Preservation of the Historical Town of Hasankeyf within the Scope of Sustainable Tourism
Abstract:Historical settlements which reflect nomadic and sedentary life were constructed and developed in areas where the geographical conditions are suitable for life. Some of these settlements have importance. One of these important heritage units is the historical town of Hasankeyf. The historical and cultural richness of this town, registered as a world cultural heritage site and conserved as a protected area since 1981, is closely related to its geographical location in Upper Mesopotamia. Besides having suitable life conditions (climatic, hydrographic and geomorphologic), the town of Hasankeyf, located at a strategic point connecting east and west, north and south, has hosted different cultures and civilizations (Fig. 17-1).
The town of Hasankeyf is a city where three worlds come together (Arık 2003). It is a crossing point of three such zones, forming an international super-identity and also a cultural melting pot which transcends eras and ethnic backgrounds. These three main cultural zones are: Mesopotamia, where the Assyrians built up an international empire for the first time in history, the Roman Empire that formed the basis of the Western World by connecting cultures in Europe and in the Mediterranean, and finally the Middle East – Iran that formed an international cultural atmosphere thanks to both its both natural creation and its conductive role between the Far East and the Near East.
Besides Hasankeyf's various tourism richness based on the natural environment, the town is located at the crossing point of these three historical zones, and the presence of the cultural (historical) heritages is extremely important for national tourism as well as regional tourism. The town of Hasankeyf, which brings the history of thousands of years and cultural richness from the past to the present day, includes all the richness of historical and cultural tourism. Hundreds of tumuli and thousands of caves are located in the town of Hasankeyf, and its immediate surroundings hold the cultural heritage of the various past civilizations that have lived in this zone.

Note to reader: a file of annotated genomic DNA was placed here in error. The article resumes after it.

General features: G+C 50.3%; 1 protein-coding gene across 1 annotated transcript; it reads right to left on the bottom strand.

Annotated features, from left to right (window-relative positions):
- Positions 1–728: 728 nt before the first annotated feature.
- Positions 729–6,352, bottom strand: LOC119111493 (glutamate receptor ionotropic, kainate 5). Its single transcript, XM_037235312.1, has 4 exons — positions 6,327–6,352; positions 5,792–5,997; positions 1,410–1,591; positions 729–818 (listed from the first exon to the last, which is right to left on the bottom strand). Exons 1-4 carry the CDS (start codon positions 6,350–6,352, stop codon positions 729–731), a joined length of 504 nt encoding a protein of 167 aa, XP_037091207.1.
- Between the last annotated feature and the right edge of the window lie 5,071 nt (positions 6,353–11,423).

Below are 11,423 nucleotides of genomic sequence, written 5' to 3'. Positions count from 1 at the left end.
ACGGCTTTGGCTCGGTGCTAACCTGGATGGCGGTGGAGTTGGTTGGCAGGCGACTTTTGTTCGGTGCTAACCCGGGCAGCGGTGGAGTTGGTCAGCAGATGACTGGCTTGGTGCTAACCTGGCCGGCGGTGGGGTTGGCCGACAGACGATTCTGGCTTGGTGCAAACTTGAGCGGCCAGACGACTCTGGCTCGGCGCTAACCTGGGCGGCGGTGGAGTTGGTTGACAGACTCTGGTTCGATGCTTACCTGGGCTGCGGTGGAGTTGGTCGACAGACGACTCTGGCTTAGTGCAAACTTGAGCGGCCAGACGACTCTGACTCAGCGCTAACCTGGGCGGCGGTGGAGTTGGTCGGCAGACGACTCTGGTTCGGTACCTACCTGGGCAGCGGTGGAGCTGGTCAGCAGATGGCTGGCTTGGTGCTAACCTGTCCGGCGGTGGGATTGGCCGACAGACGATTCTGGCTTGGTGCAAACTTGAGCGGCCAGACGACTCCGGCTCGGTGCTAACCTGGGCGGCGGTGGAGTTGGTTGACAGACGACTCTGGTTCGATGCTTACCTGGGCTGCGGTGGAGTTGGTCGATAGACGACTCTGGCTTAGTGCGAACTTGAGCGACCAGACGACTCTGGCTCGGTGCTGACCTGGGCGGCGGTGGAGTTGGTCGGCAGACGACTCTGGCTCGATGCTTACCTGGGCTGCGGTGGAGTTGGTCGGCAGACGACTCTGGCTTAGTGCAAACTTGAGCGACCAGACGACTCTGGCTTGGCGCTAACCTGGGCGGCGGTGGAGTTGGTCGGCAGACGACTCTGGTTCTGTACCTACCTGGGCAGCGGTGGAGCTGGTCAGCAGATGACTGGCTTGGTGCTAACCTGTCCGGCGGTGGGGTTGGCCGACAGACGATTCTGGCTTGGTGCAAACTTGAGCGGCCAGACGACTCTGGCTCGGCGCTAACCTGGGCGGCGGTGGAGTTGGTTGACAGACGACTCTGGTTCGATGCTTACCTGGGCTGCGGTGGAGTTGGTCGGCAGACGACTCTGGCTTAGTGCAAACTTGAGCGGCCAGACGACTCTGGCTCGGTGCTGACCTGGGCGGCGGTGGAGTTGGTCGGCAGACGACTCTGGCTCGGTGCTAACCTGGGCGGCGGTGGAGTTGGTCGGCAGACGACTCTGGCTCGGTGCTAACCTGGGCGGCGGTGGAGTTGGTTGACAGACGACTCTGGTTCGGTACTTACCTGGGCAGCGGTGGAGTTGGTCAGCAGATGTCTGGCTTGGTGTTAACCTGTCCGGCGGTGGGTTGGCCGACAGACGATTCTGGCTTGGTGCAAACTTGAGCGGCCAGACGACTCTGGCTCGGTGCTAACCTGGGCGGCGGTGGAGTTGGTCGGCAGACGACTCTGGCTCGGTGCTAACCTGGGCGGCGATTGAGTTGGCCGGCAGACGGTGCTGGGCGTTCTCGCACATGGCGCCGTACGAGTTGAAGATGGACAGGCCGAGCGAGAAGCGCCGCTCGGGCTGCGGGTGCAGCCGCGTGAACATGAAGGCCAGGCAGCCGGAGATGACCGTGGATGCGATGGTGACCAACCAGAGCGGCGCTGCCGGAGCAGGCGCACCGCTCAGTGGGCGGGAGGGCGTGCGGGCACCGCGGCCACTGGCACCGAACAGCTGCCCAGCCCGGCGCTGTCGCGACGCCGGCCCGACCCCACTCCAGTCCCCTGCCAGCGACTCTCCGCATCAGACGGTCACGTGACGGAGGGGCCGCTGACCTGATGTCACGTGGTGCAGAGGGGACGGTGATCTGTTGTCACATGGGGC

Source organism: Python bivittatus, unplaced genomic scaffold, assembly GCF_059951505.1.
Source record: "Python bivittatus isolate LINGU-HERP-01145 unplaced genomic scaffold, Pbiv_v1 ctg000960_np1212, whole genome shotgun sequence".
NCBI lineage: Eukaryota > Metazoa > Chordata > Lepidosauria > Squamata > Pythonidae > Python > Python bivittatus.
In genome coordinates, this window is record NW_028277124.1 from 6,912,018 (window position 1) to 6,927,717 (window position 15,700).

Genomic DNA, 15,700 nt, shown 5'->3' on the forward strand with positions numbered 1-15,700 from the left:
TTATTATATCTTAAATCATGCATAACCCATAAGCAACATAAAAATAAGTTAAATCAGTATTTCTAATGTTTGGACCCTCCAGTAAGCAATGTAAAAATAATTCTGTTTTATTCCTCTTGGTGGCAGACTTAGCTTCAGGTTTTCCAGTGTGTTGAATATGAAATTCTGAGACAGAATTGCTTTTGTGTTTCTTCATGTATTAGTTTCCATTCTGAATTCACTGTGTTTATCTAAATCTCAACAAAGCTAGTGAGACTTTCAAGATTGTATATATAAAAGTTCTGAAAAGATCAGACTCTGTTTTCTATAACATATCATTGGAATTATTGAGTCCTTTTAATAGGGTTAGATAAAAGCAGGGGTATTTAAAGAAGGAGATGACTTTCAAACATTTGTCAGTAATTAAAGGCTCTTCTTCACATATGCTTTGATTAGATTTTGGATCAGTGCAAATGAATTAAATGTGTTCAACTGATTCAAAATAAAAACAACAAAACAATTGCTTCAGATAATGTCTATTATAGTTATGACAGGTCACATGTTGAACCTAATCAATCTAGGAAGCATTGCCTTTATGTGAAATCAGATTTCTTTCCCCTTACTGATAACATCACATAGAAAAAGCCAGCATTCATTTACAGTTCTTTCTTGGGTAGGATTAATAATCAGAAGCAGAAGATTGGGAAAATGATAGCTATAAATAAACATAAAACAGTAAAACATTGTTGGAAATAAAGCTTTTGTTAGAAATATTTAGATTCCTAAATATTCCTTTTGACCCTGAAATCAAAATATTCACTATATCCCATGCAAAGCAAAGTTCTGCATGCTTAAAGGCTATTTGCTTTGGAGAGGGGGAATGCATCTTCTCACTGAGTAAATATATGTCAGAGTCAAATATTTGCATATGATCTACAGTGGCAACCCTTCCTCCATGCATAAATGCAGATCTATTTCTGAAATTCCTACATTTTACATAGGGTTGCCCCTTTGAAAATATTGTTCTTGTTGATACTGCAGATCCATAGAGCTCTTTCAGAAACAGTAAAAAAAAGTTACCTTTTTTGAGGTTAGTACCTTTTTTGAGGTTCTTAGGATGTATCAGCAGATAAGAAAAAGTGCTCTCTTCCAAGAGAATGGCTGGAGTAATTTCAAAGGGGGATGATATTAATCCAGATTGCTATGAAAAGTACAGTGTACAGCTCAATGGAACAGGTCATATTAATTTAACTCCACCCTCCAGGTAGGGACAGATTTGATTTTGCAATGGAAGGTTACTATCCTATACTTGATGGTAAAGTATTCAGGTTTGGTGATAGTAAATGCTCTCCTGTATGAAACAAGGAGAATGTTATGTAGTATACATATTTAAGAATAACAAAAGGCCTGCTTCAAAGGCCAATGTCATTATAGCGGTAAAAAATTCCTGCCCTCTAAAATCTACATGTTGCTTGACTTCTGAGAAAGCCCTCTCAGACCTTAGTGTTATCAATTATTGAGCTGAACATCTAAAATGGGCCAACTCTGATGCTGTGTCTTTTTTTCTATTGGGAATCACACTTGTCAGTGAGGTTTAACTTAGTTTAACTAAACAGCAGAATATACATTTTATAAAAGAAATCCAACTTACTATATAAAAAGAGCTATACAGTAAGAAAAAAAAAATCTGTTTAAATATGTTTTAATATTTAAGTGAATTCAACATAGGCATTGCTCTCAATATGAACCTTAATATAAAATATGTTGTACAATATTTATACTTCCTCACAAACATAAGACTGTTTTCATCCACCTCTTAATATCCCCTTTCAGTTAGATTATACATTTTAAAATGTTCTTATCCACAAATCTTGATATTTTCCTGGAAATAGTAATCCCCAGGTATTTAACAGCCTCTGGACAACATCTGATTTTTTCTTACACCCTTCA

Document Type: Research Article
Publication date: January 1, 2011
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- Natural Environment and Culture in the Mediterranean Region II
The Mediterranean Basin is the largest of the five Mediterranean-climate regions, and one of the largest archipelagos in the world. The basin is located at the intersection of two major landmasses, Eurasia and Africa; and has around five thousand islands, which contribute much to its high diversity and spectacular scenery. This volume continues the analysis of the changes and impacts experienced by the native flora and fauna of the Basin first expounded in 'Natural Environment and Culture in the Mediterranean Region'.
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